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Unformatted text preview: Philosophy of Religion DOES GOD EXIST? ARE MIRACLES POSSIBLE? What is Philosophy of Religion? WHAT IS THE RELATIONSHIP BETWEEN FAITH AND REASON? Omniscient Omnipotent Omnibenevolent One GOD Creator Effective Eternal Personal Omnipresent What do we mean by "God"? The God described in the previous slide is what we call the "God of the philosophers" it's also the traditional western conception of God May be somewhat different from the conception of God used in early versions of Islam Judaism and Christianity In some scriptures, God appears to change his mind, have human like emotions or moods, be limited in his capacity, exist alongside other less powerful Gods, etc What do we mean by "God"? The traditional western conception of God is different from the nonwestern conceptions of God In non western traditions, God is sometimes For the purposes of the class, we'll use the traditional western notion of God. pantheistic (all things are part of God) or dualistic (there are two Gods, one good and one evil that are in competition with each other) among other conceptions... ONTOLOGICAL ARGUMENT An argument from the definition of God TELEOLOGICAL ARGUMENT The argument from design Arguments for the existence of God Arguments against the existence of God THE PROBLEM OF EVIL ARGUMENT An argument questioning why God permits suffering COSMOLOGICAL ARGUMENT The argument from first causes Good arguments for and against God's existence Need... To be sound deductive or good inductive arguments Need to demonstrate as their conclusion that a God with the appropriate definition exists or doesn't exist Merely showing that something powerful, or something good, etc exists is not enough The Ontological argument Proposed by St Anselm, an archbishop of Canterbury in the eleventh century Defines God as "that than which nothing greater can be thought." The idea being that the greatest thing that can be thought must have all the perfections in the earlier list Omnipotent, omniscient...etc. ..."the fool has said in his heart, there is no God...But surely, when this same Fool hears what I am speaking about, namely somethingthanwhichnothing greatercanbethought," he understands what he hears, and what he understands is in his mind, even if he does not understand that it actually exists. For it is one thing for an object to exist in the mind, and another thing to understand that an object actually exists... Even the Fool, then, is forced to agree that somethingthanwhichnothing greatercanbethought exists in the mind... And surely thatthanwhichnothinggreatercanbethought cannot exist in the mind alone. For if it exists solely in the mind, it can be thought to exist in reality also, which is greater. If then thatthanwhichagreatercannotbethought exists in the mind alone, this same thatthanwhichagreatercannotbethought is thatthanwhicha greatercanbethought. But this is impossible. Therefore there is absolutely no doubt that somethingthanwhichagreater cannotbethought exists both in the mind and in reality..." How the argument goes... 1. "That than which nothing can be thought" exists in our minds 2. Things can exist in our minds and in reality 3. It is greater to exist in reality and in our minds, than just in our minds 4. If ttwngcbt exists only in our minds, it would be possible for there to be something greater than ttwngcbt, which exists both in our minds and in reality 5. It is impossible for there to something greater than ttwngcbt Therefore, ttwngcbt exists both in our mind and in reality Is this a good argument for God's existence? Most people, even theists think there's something tricksy about this argument Defines God into existence... Three main criticisms (PONGS) of Anselm's argument Gaunilo's best possible island (a "that's just like arguing" argument) Kant's 100 thaler note objection (existence does not make something greater) Problems with the idea that God exists in our minds Gaunilo's response to Anselm This is a "just like arguing" argument uses the same form as Anselm's argument with a silly conclusion (there really is a perfect island) Gaunilo's point is that his argument's premises are true, but its conclusion is patently absurd (and false) Shows there must be something wrong with the form or structure of Anselm's argument (suggesting it isn't valid) or with one of the premises Gaunilo's response to Anselm 1. "That ISLAND than which none greater can be thought" exists in our minds 2. Things can exist in our minds and in reality 3. It is greater to exist in reality and in our minds, than just in our minds 4. If tItwngcbt exists only in our minds, it would be possible for there to be an ISLAND greater than tItwngcbt, which exists both in our minds and in reality 5. It is impossible for there to something greater than tItwngcbt Therefore, tItwngcbt exists both in our mind and in reality Is Gaunilo's criticism fair? Some people object that this argument does not work for islands/beer since there is no obvious way in which islands or beer can be great How many pots of treasure, palm trees, etc do you need to make the BEST island? Kant's objection (number 1) Kant objects to premise number 3. of Anselm's argument Existence is not a real predicate, it is a quantifier Predicates are expressions that ascribe a property to an object or state of affairs: GRASS IS GREEN OBJECT PREDICATE Kant's objection... "GOD EXISTS" is grammatically like "GRASS IS GREEN" in English and other languages English (and other languages) treat the term "exists" as if it is a predicate referring to a property of a thing "existence" "Exists" is really a quantifier "exists" tells you that there is a thing to be assigned a property It is not a predicate that assigns a property of "existence" Kant's objection (number 2) Kant also objects to the claim that existence is a property that makes things greater... Is a hundred thaler (dollar) note in my imagination worth less than a hundred dollar note in reality? Some people do not agree with Kant a hundred dollar note is much greater in my pocket than in my head. But Kant does seem to be onto something "greatness" looks very subjective it oughtn't to decide what exists and what doesn't The "God doesn't exist in our minds" objection The main problem with Anselm's argument is his medieval notion of how the mind works Mental states/thoughts are about things e.g. "I believe that grass is green" is about grass Medieval philosophers thought that you could understand how mental states could be about things by saying that there were special kinds of objects inside of people's heads (the "intentional object") E.g. when I think "grass is green" I have an intentional object of grass in my head The "God doesn't exist in our minds" objection Is premise one true? Does God really exist in our minds? Don't have grass in our heads, we have thoughts that refer to or are about grass In the same way, we don't have God existing in our heads when we think of God, we have a concept that is about God in our heads Concepts or ideas of grass Concepts don't have to be anything like what they're about (think of words) ONTOLOGICAL ARGUMENT The Cosmological argument... Aquinas presents five versions of this argument... I'm going to focus on Aquinas' second way of arguing for God's existence The Cosmological Argument (Aquinas' second way) 1. All causes we observe in the world occur in 2. 1. long sequences where each thing is caused by something before it Nothing can cause itself Therefore, either there is an infinite series of causes, or there is an initial first cause There cannot be an infinite series of causes Therefore, there must be an initial first cause (God) The Cosmological argument... This is a very popular way of arguing for God's existence There are some problems with this form of the argument, however Problems with premise 4: the notion that we can't have an infinite regress of causes Problems with the conclusion: what the argument shows Premise 4: Why can't we have an infinite series of causes? Reasons to think premise 4 is true PONG!! Does the limitation of our imagination tell us what is possible or not possible BUT no experience of finite causal sequences with first causes either Each cause is accounted for by the one before it It's hard to imagine, an infinite causal sequence We have no experience of (whole) infinite causal sequences If there is no first cause, how do we get all the causes in the middle? Premise 4: Why can't we have an infinite series of causes? Reasons not to think Premise 4 is true PONG!! Are causal sequences like these other sorts of infinite sequences? Causal sequences are not just mathematical abstractions like numbers or geometrical points We have experience of other infinite (noncausal) sequences E.g. numbers, points in a section of space If God exists, there would still have to be an infinite length of time (temporal sequence) in which God has existed Conclusion: What does the argument tell us? Not clear why the conclusion of the cosmological argument tells us God exists To demonstrate God's existence, the argument needs to show that something with all of the attributes that God possesses exists This argument only shows us, at best, that the universe must have a cause Quite possible the universe does have a first cause, and this cause is boringly physical (the quantum vacuum...etc.) Alternative version Michael Martin: Aquinas means there needs to be a total cause for the universe Explanation for why the universe as a whole exists and continues to exist Why the universe exists now A sustaining cause Different from saying the infinite causal sequence needs a first efficient cause Alternative version Difference between an efficient cause (from Aristotle) and (what I shall call) a sustaining cause Efficient cause is some thing or event A that causes a change in another thing/event B An efficient cause A does not explain why B or the change in B persists over time a sustaining cause is a thing that explains the persistence of a thing or event over time (rather than merely its beginning or change) An example Suppose Billy falls over and breaks his arm The efficient cause was the concrete i.e. what caused the change in his arm The sustaining cause of his broken arm is the properties of the bone (i.e. it doesn't mend immediately) Another version of the cosmological argument... (Aquinas' second way following Martin) 1. There needs to be a cause/explanation for why the universe continues in existence (a sustaining cause) 2. Either there is a first, sustaining cause, or there is an infinite sequence of merely efficient causes 3. An infinite sequence of efficient causes would not explain why the universe persists Therefore, there must be a first sustaining cause Is this version any better? Still doesn't make clear that the first cause is God The cause needs to be powerful and eternal, not necessarily all powerful Not necessarily personal ...etc. Gets round the "no infinite causal sequences problem" Do we need an explanation for why there is anything at all? Martin says A accepts we can have them, only they're not explanatory COSMOLOGICAL ARGUMENT The Teleological argument... Our version of the teleological argument was presented in Hume's "Dialogues concerning Natural Religion" Hume doesn't agree with this argument: he is repeating William Paley's ideas Three characters: Demea (the stupid one) Cleanthes (the pious one) and Philo (the clever one) Hume is probably Philo since Philo wins all the arguments... Paley's suggestion William Paley claimed that it is obvious that certain things are designed (like watches) and other things are not The way the objects are put together suggests this...there is careful arrangements of parts, an apparent purpose, etc... Certain natural artifacts appear to be designed in the same way The Teleological argument... Hume's form of the teleological argument is an argument from analogy Reminder: Two things A and B A and B have characteristics (P's) in common; A also has characteristic Q; argue that B also has Q What makes arguments from analogy stronger? More A's with both the P's and Q in common More P's in common for A's and B Some underlying connection between having the P's and having Q How the argument goes... (Dialogues, p.41) 1. Human artifacts are wellordered, adjusted with perfect accuracy, their means serve their ends,...etc and human artifacts have a designer 2. Natural objects are well ordered, adjusted with perfect accuracy, their means serve their ends...etc. Therefore, natural objects have a designer Is this a good argument? How can we go about testing to see if this is a good argument? Needs lot of A's (human objects) with the properties in common and a designer Do natural objects have a lot of properties in common with human objects? Good design, order, etc think of the eye Also have properties that they don't share in common Seems right we have lots of examples of well designed human objects Is this a good argument? Is there supposed to be the right sort of underlying connection between possessing P and possessing Q? Exists if only a designer can account for things that possess those properties Some reason to think that there are other ways we can account for things possessing order, means to end, etc., such as evolution by natural selection and other natural processes God could use evolution, but then he wouldn't be designing objects in the way that humans do the argument relies on the idea that God's design is like human design in the right way Is this a good argument? Scientists actually use the fact that natural systems are not very well designed as evidence of evolution Evolution isn't generally a very intelligent process rather like trial and error. Has to use available variation in animals' characteristics sometimes that variation is imperfect. For example the Panda's thumb where a preexisting structure has been adapted for a new use (exapted). Panda's thumb Hume's counter analogies Hume thinks that the original argument is actually insulting to the idea of God It is possible to use the same kind of argument to demonstrate the existence of a designer not like the traditional western God Hume shows this by making several counter analogies to show that we can argue in exactly the same way as Paley does, but conclude there are bad or weak or multiple Gods Hence he argues the teleological argument is a mistake for Christians and other theists. The counter analogies to the teleological argument One of the things that happens with human artifacts is that there is a committee of designers, engineers, builders and so forth The more complicated the item, the more likely it is that lots of people were involved Think how many people were involved in designing this: The counter analogies to the teleological argument 1. Human artifacts that are well ordered, means fit the end, etc. have a committee of interacting designers 2. Natural objects are well ordered, means fit the end, etc. Therefore, natural objects have a committee of interacting designers The counter analogies to the teleological argument Another problem with human design is that it is often imperfect Sometimes human designers deliberately or accidentally create bad things; usually because they are bad or ignorant The counter analogies to the teleological argument Similarly, there are in nature objects that are not very well designed: The human knee The human back Even the eye (it's wired backwards!) The ebola virus Or objects that seem actively bad The counter analogies to the teleological argument 1. Human artifacts that are slightly imperfectly ordered, etc. have imperfect, absent or evil designers 2. Natural objects are slightly imperfectly ordered, etc. Therefore, natural objects have imperfect, absent or evil designers The counter analogies to the teleological argument Another issue that arises with human design is conflict in what the designs are for For example, human beings sometimes engage in "arms races" where one designed object is constructed to counteract the effects of another The same is true in nature. The counter analogies to the teleological argument 1. Human artifacts that are well ordered, means fit the end, but have conflicting or differing ends have a whole variety of different designers 2. Natural objects are well ordered, means fit the end, but have conflicting or differing ends etc. Therefore, natural objects have a whole variety of different designers The point... It's not clear the argument from analogy goes through because we have reason to think that there is no clear connection between being ordered, etc (P) and having a designer (Q) Even if it did go through, because of the obvious characteristics of real human designers, it's not clear this is an argument for a traditional God that is all knowing, all powerful, etc. TELEOLOGICAL ARGUMENT The problem of evil argument The problem of evil is the most famous argument against God's existence Argues from the evil or suffering that exists in the world to the non existence of a traditional western God What is evil? The problem of evil is essentially designed to show there is an inconsistency in the theist's world view Theists believe that God hates evil So why does evil persist Evil can be whatever the theists say it is; whatever God's being "good" precludes Two possibilities are that evil is whatever a "normal rational being would want to avoid" (Bernard Gert); or evil is pain and suffering WHAT IS EVIL? Murder Hatred Greed MORAL EVIL Evil caused by the actions of humans Two kinds of evil any solution to the problem of evil must account for Lying Rape Tsunami Disease Earthquakes NATURAL EVIL Evil caused by natural forces Fighting War Stealing Fires Tornadoes Volcanoes The problem of evil argument 1. 2. God is all powerful, all knowing, and all loving If God is all knowing, all powerful and all loving then God would prevent all evil unless there were a good reason to allow every bit of the evil that exists 3. Evil exists 4. There is no good reason to allow every bit of the evil that exists Therefore God does not exist Is this a good argument? Most people, including the theists, want to accept premises 1 through 3. If God is all good he should want to remove all the evil he possibly can If God is all powerful he has the power to remove all the evil in the world If God is all knowing he knows where the evil is in order to remove it God must have a good reason to allow evil. Is this a good argument? Theists traditionally attack the problem of evil argument by attacking premise 4. They provide reasons or justifications for God permitting evil These justifications are traditionally known as "theodicies" from: THEOS + DIKE God Justice Is this a good argument? Theists must be able to account for the existence of all the evil in the world not just some of it There are some cases where it looks especially hard to do this Cases of innocent suffering which have no further obvious justification E.g. Babies dying of birth defects Possible Theodicies... Evil is justified because evil does not really exist. It is just a privation of good Pain and other evils do seem positively bad Not something most theists want to deny Evil is justified because without evil, good could not exist good needs a contrast to be appreciated This only accounts for a tiny little bit of evil Perhaps all we need is to be able to imagine evil, not to actually experience it this could be innate Possible Theodicies... Evil is justified as a punishment for wrong doing and is hence a greater good But the babies with birth defects are innocent Even more unjust to punish, e.g. parents via baby Evil often seems out of proportion to people's actual sins Evil is justified because the good of heaven outweighs the evils of earth But there would be more good if babies just went straight to heaven Possible Theodicies... Evil is justified because it builds character by facing difficulties, we become better people (greater good) This isn't so for the babies What about the people who end up hating God? People often experience more suffering than they need Evil is justified because it makes people seek to know or glorify God (greater good) Seems unfair to use the baby, say as a way to get the parent to accept God too. This makes God look a bit egomaniacal Why can't (all powerful) God do this without suffering? Possible Theodicies... Evil is justified because it is the consequence of human free will (greater good) Might work for moral, but not for natural evil Can't God make free people who almost always choose good? (i.e. have a good character) makes evil occur less often Why can't evil people's actions not reliably result in evil? i.e. why can't we make bad choices without actual consequences? Possible Theodicies Swinburne argues that individuals who are free Swinburne seems to be saying that evil choice God is delegating responsibility to us No responsibility without consequences have to have real consequences to their actions. without consequence leads to less value to our moral choices But why do moral choices with serious consequences (my choice to brutally murder you) have more value to God than your happiness? Possible Theodicies... God's goodness is different from ours God really doesn't mind babies dying in agony, mass murder, torture, rape and genocide this makes one wonder what "God is good" means Evil is justified, but we can't tell what the adequate reason is Ultimately the best response Why? Problems with the Problem of Evil The main problem is that the Atheist is making the problem of evil argument Therefore the onus is on the atheist to demonstrate that her premises are true The theist only has to say that it is at least possible that the third premise is not true In which case the PoE doesn't work either The evidential argument from evil... One alternative way to run the problem of evil argument is to say that the existence of evil without apparent explanation makes the existence of God less likely than his non existence Or (Cahn's version) the existence of evil suggests just as well the existence of an evil God that allows good as it does a good God that allows evil (the Moriarty hypothesis) The moriartyist faces the Problem of Good argument! PROBLEM OF EVIL ARGUMENT Conclusions... Neither the arguments for or against God's existence work very well All have flaws the most obvious one for the theist is that the conclusions don't really demonstrate God's existence as such The atheist's problem is that since God is supposed to be all powerful and all knowing, there's no reason to think we'd know what his reasons for evil are Hence allows evil for some reason we don't (and possibly can't) know about. ...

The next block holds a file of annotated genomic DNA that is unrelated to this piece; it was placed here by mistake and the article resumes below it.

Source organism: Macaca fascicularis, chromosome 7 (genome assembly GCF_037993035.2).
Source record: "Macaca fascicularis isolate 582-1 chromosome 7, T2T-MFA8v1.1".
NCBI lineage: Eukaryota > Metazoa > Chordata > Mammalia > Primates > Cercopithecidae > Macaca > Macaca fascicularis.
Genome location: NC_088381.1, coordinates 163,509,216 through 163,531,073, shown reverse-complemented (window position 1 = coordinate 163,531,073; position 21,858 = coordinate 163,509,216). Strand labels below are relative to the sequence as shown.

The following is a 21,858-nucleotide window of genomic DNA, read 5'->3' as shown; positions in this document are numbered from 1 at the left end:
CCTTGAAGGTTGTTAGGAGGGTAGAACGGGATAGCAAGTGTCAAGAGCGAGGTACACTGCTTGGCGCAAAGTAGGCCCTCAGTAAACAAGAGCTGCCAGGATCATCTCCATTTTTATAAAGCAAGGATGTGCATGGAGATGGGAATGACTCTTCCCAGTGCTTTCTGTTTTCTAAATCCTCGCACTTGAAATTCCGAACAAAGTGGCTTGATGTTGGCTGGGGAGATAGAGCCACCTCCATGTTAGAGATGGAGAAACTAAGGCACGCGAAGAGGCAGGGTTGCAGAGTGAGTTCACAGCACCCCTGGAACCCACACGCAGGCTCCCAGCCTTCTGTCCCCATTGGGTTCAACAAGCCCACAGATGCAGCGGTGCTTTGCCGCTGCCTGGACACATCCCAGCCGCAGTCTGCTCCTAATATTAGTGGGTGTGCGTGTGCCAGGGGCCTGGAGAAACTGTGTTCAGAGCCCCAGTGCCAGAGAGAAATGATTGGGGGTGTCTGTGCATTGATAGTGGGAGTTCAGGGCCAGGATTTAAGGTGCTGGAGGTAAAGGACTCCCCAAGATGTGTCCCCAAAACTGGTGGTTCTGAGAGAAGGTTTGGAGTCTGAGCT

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This homework help was uploaded on 03/21/2008 for the course PY 211 / 212 taught by Professor Chilton during the Spring '08 term at N.C. State.